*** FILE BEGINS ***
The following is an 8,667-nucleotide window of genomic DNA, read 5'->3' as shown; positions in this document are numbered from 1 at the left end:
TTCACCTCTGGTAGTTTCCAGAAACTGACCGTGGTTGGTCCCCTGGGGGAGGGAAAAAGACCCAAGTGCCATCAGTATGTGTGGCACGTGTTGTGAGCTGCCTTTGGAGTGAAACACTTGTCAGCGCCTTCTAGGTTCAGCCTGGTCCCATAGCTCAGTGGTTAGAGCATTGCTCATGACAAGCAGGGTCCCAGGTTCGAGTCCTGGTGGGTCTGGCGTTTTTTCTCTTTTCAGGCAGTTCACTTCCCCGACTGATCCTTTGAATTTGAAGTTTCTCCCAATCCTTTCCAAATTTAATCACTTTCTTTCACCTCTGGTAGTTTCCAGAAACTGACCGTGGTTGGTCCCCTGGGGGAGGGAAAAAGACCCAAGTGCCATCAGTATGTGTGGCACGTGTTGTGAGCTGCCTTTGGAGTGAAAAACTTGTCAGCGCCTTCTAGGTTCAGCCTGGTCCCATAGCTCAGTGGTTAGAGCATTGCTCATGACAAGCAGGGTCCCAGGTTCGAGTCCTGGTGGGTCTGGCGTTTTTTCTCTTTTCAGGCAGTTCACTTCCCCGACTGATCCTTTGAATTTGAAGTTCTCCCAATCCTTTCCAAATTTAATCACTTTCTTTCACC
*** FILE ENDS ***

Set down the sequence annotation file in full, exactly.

The following is an 8,667-nucleotide window of genomic DNA, read 5'->3' as shown; positions in this document are numbered from 1 at the left end:
TTCACCTCTGGTAGTTTCCAGAAACTGACCGTGGTTGGTCCCCTGGGGGAGGGAAAAAGACCCAAGTGCCATCAGTATGTGTGGCACGTGTTGTGAGCTGCCTTTGGAGTGAAACACTTGTCAGCGCCTTCTAGGTTCAGCCTGGTCCCATAGCTCAGTGGTTAGAGCATTGCTCATGACAAGCAGGGTCCCAGGTTCGAGTCCTGGTGGGTCTGGCGTTTTTTCTCTTTTCAGGCAGTTCACTTCCCCGACTGATCCTTTGAATTTGAAGTTTCTCCCAATCCTTTCCAAATTTAATCACTTTCTTTCACCTCTGGTAGTTTCCAGAAACTGACCGTGGTTGGTCCCCTGGGGGAGGGAAAAAGACCCAAGTGCCATCAGTATGTGTGGCACGTGTTGTGAGCTGCCTTTGGAGTGAAAAACTTGTCAGCGCCTTCTAGGTTCAGCCTGGTCCCATAGCTCAGTGGTTAGAGCATTGCTCATGACAAGCAGGGTCCCAGGTTCGAGTCCTGGTGGGTCTGGCGTTTTTTCTCTTTTCAGGCAGTTCACTTCCCCGACTGATCCTTTGAATTTGAAGTTCTCCCAATCCTTTCCAAATTTAATCACTTTCTTTCACC